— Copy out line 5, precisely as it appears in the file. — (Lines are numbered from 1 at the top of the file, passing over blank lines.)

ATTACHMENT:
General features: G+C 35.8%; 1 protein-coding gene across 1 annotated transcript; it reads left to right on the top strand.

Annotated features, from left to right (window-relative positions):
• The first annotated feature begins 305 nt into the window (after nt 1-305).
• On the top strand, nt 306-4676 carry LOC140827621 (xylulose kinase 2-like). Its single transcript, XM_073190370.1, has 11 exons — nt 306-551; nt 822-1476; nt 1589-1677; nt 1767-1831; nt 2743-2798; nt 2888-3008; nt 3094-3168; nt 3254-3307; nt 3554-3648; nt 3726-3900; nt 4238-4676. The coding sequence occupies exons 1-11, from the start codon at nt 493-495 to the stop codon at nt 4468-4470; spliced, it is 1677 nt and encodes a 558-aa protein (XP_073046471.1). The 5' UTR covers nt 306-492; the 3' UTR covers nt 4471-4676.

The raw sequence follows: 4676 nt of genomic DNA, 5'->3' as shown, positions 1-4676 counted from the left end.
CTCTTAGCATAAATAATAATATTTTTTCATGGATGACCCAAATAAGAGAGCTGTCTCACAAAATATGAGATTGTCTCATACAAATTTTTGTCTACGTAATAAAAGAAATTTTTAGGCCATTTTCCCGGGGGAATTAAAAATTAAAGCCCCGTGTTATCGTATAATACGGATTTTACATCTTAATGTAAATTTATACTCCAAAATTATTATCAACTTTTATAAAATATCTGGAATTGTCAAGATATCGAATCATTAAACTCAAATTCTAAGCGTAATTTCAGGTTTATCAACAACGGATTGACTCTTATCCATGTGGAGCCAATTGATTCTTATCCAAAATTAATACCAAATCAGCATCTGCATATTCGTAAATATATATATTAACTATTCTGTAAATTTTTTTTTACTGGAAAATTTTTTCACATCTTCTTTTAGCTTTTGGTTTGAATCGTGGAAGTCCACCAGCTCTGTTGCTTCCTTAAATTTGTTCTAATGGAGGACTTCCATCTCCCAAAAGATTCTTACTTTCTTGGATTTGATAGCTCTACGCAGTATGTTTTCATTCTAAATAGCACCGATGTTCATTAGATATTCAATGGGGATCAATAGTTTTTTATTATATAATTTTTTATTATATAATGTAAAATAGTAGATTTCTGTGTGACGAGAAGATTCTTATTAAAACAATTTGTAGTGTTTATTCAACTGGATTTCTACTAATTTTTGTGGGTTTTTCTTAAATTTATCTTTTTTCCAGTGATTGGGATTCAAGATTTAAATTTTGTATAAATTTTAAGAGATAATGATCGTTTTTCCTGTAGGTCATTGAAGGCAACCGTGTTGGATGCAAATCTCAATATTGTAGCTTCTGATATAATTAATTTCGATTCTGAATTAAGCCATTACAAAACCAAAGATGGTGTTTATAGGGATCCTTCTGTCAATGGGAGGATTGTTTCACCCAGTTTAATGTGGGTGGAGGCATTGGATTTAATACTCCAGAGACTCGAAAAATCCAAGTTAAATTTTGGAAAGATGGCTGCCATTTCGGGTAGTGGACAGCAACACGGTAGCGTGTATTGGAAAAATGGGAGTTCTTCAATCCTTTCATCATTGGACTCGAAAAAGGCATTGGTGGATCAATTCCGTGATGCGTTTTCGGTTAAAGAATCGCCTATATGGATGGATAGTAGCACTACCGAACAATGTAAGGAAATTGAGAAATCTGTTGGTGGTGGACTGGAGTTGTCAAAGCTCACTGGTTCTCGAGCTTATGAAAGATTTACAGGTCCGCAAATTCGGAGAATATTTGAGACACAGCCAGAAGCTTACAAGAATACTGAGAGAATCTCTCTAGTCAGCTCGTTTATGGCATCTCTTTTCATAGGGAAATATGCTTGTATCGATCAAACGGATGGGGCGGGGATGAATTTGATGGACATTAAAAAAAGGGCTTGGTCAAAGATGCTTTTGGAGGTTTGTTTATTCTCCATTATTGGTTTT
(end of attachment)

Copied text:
The raw sequence follows: 4676 nt of genomic DNA, 5'->3' as shown, positions 1-4676 counted from the left end.